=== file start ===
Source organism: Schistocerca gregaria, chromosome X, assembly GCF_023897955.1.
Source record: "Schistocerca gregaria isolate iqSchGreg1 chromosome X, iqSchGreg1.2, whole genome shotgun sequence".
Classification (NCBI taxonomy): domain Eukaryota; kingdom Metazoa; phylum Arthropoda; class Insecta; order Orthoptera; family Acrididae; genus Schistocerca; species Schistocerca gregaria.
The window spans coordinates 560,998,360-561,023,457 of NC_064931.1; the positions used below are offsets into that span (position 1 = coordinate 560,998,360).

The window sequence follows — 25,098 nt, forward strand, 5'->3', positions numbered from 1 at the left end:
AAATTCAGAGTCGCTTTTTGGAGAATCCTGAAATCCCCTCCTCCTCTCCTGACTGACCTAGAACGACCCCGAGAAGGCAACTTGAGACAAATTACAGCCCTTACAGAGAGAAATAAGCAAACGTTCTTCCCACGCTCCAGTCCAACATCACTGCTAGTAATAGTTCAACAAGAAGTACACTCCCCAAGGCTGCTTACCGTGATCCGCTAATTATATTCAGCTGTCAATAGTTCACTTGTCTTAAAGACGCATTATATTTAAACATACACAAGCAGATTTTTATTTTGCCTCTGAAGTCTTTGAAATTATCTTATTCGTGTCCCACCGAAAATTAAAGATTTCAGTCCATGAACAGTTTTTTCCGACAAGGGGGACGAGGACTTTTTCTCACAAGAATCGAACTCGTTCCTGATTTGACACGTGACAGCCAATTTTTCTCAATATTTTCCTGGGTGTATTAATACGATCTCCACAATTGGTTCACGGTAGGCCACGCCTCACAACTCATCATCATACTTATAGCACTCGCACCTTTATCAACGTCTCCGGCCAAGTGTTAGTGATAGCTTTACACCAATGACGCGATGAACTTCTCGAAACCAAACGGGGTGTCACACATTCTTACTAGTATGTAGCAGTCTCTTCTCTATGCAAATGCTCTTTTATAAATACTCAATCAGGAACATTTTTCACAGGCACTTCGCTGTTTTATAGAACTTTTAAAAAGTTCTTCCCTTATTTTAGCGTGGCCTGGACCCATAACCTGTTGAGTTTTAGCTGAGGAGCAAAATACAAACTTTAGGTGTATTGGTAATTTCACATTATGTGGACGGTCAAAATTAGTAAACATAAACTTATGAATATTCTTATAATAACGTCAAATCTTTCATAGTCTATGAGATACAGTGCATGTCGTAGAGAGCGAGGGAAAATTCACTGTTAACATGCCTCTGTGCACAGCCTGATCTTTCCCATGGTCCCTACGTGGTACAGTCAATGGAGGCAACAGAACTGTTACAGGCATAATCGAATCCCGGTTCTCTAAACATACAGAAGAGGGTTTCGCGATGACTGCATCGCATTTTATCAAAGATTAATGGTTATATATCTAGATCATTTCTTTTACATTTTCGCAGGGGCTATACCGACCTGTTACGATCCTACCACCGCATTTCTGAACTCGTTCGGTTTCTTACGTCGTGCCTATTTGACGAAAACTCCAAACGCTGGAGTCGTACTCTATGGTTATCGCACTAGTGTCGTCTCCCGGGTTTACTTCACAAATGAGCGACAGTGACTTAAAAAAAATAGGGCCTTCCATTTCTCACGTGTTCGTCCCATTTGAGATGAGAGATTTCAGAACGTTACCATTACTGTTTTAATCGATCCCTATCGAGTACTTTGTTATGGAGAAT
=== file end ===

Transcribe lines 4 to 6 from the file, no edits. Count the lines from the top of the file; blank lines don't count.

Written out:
The window spans coordinates 560,998,360-561,023,457 of NC_064931.1; the positions used below are offsets into that span (position 1 = coordinate 560,998,360).

The window sequence follows — 25,098 nt, forward strand, 5'->3', positions numbered from 1 at the left end:
AAATTCAGAGTCGCTTTTTGGAGAATCCTGAAATCCCCTCCTCCTCTCCTGACTGACCTAGAACGACCCCGAGAAGGCAACTTGAGACAAATTACAGCCCTTACAGAGAGAAATAAGCAAACGTTCTTCCCACGCTCCAGTCCAACATCACTGCTAGTAATAGTTCAACAAGAAGTACACTCCCCAAGGCTGCTTACCGTGATCCGCTAATTATATTCAGCTGTCAATAGTTCACTTGTCTTAAAGACGCATTATATTTAAACATACACAAGCAGATTTTTATTTTGCCTCTGAAGTCTTTGAAATTATCTTATTCGTGTCCCACCGAAAATTAAAGATTTCAGTCCATGAACAGTTTTTTCCGACAAGGGGGACGAGGACTTTTTCTCACAAGAATCGAACTCGTTCCTGATTTGACACGTGACAGCCAATTTTTCTCAATATTTTCCTGGGTGTATTAATACGATCTCCACAATTGGTTCACGGTAGGCCACGCCTCACAACTCATCATCATACTTATAGCACTCGCACCTTTATCAACGTCTCCGGCCAAGTGTTAGTGATAGCTTTACACCAATGACGCGATGAACTTCTCGAAACCAAACGGGGTGTCACACATTCTTACTAGTATGTAGCAGTCTCTTCTCTATGCAAATGCTCTTTTATAAATACTCAATCAGGAACATTTTTCACAGGCACTTCGCTGTTTTATAGAACTTTTAAAAAGTTCTTCCCTTATTTTAGCGTGGCCTGGACCCATAACCTGTTGAGTTTTAGCTGAGGAGCAAAATACAAACTTTAGGTGTATTGGTAATTTCACATTATGTGGACGGTCAAAATTAGTAAACATAAACTTATGAATATTCTTATAATAACGTCAAATCTTTCATAGTCTATGAGATACAGTGCATGTCGTAGAGAGCGAGGGAAAATTCACTGTTAACATGCCTCTGTGCACAGCCTGATCTTTCCCATGGTCCCTACGTGGTACAGTCAATGGAGGCAACAGAACTGTTACAGGCATAATCGAATCCCGGTTCTCTAAACATACAGAAGAGGGTTTCGCGATGACTGCATCGCATTTTATCAAAGATTAATGGTTATATATCTAGATCATTTCTTTTACATTTTCGCAGGGGCTATACCGACCTGTTACGATCCTACCACCGCATTTCTGAACTCGTTCGGTTTCTTACGTCGTGCCTATTTGACGAAAACTCCAAACGCTGGAGTCGTACTCTATGGTTATCGCACTAGTGTCGTCTCCCGGGTTTACTTCACAAATGAGCGACAGTGACTTAAAAAAAATAGGGCCTTCCATTTCTCACGTGTTCGTCCCATTTGAGATGAGAGATTTCAGAACGTTACCATTACTGTTTTAATCGATCCCTATCGAGTACTTTGTTATGGAGAAT